3. Carbon dioxide

Carbon dioxide concentration is the third important factor in management of environment inside the cropping room. CO2 is produced by actively growing microorganisms in compost during spawn run, case run and by mushroom mycelia and mushrooms during entire cropping cycle (Fig. 9.5).

During spawn run, higher concentration of CO2 is desirable, which helps in quick and quality spawn run. For spawn run, CO2 concentration between 10000-15000 ppm is desirable (strain dependent) and it helps in quick spawn run in compost. Higher concentration of CO2 is also desirable during case run (Fig. 9.6). For pinning and cropping, the CO2 concentration is lowered around ambient (800-1000 ppm). CO2 concentration upto 1500 ppm is maintained during pinning & cropping, and this is done by venting/opening of fresh air duct to bring in oxygen and exhaust of CO2 from exhaust vents under positive pressure. The opening of vent will bring in fresh air, which is conditioned in AHU (heated or cooled/humidified) and then blown into the cropping room via ducts. The CO2 gets

                 Fig. 5. CO2 production during different stages                             Fig. 6. CO2 requirement at different stages

mixed up with the fresh air and is carried under positive pressure towards the exhaust vent and finally exhausted. This also facilitates the exhaust of heat alongwith the CO2 from the room air. The heat is removed via cooling coils after the room air gets into the AHU via recirculating duct. During air circulation, recommended air speed over the crop beds is 15cm/sec. Ensure that the desired air movement is there in the central shelf in the middle row. This can be checked with the help of a burning incense stick, which will indicate the direction of air movement in the cropping room.

Higher concentration of CO2 during pinning can seal the casing or produce onion shaped mushrooms with a bulbous base & a small cap. During development from pinhead to button sized mushroom, higher concentration of CO2 will lead to long stiped mushrooms with a small cap (opened), which reduces the crop yields. By gentle movement of air over the crop beds, the CO2 is carried away from the crop canopy, thus saving the bad effect of CO2 trapped between the mushrooms in the crop canopy. To ensure healthy crop production, about 6 air changes per hour are recommended from the venting time to completion of first 2 flushes. During this period, CO2 production is highest (10 g/h/m2) and it requires to be removed at a faster rate. Along with CO2, heat is also produced @ 10W per hour from one m2 bed area at 17C and 88% RH.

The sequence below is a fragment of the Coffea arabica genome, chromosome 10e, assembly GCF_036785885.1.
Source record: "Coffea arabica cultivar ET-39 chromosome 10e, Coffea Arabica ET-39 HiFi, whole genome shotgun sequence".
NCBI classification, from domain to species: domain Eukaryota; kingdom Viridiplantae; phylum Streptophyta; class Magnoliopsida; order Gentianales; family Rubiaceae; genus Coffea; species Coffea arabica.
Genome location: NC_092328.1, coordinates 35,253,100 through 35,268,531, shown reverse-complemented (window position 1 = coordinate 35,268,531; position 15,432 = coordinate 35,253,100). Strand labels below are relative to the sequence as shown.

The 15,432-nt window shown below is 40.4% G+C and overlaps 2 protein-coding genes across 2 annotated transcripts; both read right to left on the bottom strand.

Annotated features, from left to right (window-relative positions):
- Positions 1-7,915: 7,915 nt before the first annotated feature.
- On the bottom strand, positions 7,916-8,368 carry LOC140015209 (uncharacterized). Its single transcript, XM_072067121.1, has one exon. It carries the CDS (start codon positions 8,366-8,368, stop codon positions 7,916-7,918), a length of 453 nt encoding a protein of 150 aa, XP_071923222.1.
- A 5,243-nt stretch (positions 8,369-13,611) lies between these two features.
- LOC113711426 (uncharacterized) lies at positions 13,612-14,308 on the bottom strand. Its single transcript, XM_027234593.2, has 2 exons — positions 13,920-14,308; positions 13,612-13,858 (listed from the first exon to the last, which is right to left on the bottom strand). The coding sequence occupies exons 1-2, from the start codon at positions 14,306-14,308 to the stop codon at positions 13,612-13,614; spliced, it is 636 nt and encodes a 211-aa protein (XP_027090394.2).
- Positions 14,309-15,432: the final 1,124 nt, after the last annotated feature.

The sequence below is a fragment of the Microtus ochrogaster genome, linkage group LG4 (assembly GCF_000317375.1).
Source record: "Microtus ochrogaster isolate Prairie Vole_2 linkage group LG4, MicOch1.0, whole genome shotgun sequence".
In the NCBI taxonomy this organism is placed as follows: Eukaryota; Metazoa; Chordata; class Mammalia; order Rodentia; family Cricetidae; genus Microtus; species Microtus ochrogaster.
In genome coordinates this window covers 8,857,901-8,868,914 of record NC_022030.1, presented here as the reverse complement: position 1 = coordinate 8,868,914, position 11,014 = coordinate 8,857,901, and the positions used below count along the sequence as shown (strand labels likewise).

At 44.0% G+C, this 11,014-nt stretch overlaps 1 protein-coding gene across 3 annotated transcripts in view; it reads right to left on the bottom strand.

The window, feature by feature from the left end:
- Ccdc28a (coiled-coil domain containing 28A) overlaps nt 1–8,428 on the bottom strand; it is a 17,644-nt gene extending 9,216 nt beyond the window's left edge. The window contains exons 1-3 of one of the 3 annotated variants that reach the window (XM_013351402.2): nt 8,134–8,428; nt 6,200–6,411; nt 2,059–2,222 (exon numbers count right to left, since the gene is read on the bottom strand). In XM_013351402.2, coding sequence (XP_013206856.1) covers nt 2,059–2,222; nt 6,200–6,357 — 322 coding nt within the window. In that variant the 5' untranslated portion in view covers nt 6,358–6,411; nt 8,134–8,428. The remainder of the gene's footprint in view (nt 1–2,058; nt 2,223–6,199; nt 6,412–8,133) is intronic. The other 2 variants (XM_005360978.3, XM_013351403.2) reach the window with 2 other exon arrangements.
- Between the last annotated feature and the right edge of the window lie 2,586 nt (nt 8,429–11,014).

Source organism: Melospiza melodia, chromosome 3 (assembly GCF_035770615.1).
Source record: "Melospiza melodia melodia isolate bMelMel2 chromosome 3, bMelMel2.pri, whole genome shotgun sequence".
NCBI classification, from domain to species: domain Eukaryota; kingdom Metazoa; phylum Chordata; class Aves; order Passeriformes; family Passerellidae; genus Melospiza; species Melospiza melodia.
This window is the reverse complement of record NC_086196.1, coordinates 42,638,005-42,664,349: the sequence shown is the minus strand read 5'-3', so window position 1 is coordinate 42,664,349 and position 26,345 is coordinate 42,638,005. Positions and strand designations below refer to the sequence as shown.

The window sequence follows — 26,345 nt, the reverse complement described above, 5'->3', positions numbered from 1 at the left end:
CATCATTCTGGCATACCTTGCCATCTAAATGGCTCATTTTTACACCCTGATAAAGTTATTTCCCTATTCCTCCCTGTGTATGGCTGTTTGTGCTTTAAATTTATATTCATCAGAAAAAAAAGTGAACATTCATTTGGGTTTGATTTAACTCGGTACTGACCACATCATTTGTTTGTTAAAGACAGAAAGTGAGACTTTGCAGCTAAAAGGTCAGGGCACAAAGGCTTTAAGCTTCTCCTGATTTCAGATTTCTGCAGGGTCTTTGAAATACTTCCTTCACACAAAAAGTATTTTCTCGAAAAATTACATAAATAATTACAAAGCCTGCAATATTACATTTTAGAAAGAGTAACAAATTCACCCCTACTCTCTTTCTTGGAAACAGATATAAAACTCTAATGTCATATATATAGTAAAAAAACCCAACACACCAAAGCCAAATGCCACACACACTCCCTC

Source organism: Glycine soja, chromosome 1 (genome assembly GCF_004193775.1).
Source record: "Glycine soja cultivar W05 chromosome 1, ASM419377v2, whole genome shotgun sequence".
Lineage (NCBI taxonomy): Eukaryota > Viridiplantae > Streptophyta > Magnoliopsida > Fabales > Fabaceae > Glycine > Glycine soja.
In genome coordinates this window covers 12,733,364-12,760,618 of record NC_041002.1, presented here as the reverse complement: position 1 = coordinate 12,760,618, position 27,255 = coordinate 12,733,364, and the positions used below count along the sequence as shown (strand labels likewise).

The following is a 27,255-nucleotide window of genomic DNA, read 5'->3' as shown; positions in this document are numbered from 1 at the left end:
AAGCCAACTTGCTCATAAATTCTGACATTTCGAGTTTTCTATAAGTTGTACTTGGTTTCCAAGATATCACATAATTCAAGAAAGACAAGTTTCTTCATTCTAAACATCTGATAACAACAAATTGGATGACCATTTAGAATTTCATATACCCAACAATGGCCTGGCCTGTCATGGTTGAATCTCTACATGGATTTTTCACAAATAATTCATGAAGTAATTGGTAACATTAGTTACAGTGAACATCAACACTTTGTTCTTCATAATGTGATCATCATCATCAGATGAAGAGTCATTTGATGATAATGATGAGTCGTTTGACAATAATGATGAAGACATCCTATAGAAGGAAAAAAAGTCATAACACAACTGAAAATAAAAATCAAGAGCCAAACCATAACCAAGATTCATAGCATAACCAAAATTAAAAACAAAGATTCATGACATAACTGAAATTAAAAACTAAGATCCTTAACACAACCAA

In subsequent flushes, 4 air changes per hour are sufficient to maintain right O2 content in the cropping room (about 16%). During first two flushes fresh air vent is opened to 30% entry and 70% recirculation, and in subsequent flushes the fresh air vent is put at 20% and recirculation at 80%. Use 2 μm mesh filters on fresh air entry points into the cropping room to restrict the entry of diseases/competitor mould spores. The CO2 after mixing with the room air, gets exhausted under positive pressure from exhaust vents, thereby helping in heat + CO2 removal from the room. Maintenance of right combination of casing moisture (about 50 2%), CO2 concentration, RH and temperature at

        Fig. 7. High CO2 symptoms in button mushroom

pinning stage of crop growth helps in obtaining a heavy pin set, thus resulting in a luxurious crop growth and excellent yield of mushrooms.

If onion sized mushrooms/drum sticks (Fig. 9.7) are observed, correct air circulation for effective CO2 removal from crop beds is required. Lack of air movement and accumulation of CO2 creates this type of situation. Long stemmed mushrooms are again the outcome of CO2 accumulation in the air around crop canopy due to faulty air movement/air circulation inside the cropping room.

C. Airing Procedure for Fruiting

Venting or opening of fresh air for induction of fruiting after case run is a critical phase in mushroom growing. Whether to cool first or bring in fresh air first is a question bothering commercial mushroom growers. The airing is done suiting a particular situation, whether one wants to have a heavy first flush followed by moderate flushes later or equally spaced flushes. The airing accordingly is handled under 3 heads:

1. Soft airing

2. Moderate airing

3. Severe airing

1. Soft airing

Soft airing means that we will have severe restriction on venting to get smaller flushes suiting to market demand and the air is opened slowly. The growing parameters to be manipulated for soft airing are listed below:

 

Air temperature   

19C in 48 hours

Compost temperature

21C in 96 hours

CO2 concentration 

4000 ppm in 48 hours

2000 ppm next 24 hours

1000 ppm after 72 hours

 

RH 

98% to 92% in 48 hours

2. Moderate airing

Moderate airing means that we will have some restriction on airing/venting to get well spaced flushes of moderate levels.

The growing parameters to be manipulated for moderate airing are listed as under:

Air temperature    17C in 24 hours
Compost temperature 20C in 72 hours
CO2 concentration  2000-2500 ppm in 24 hours

Less than 1000 ppm in 48 hours

RH  98% to 92% in 24 hours

3. Severe airing

Severe airing is done to obtain a heavy first flush and no restriction is put on airing. This results in heavy pin set and large first flush, followed by smaller subsequent flushes.

The growing parameters to be manipulated for severe airing are listed below:

Air temperature    15C as soon as possible
Compost temperature 20C in 48 hours
CO2 concentration  Less than 1000 ppm in 12 hours
RH  98% to 90% in 12 hours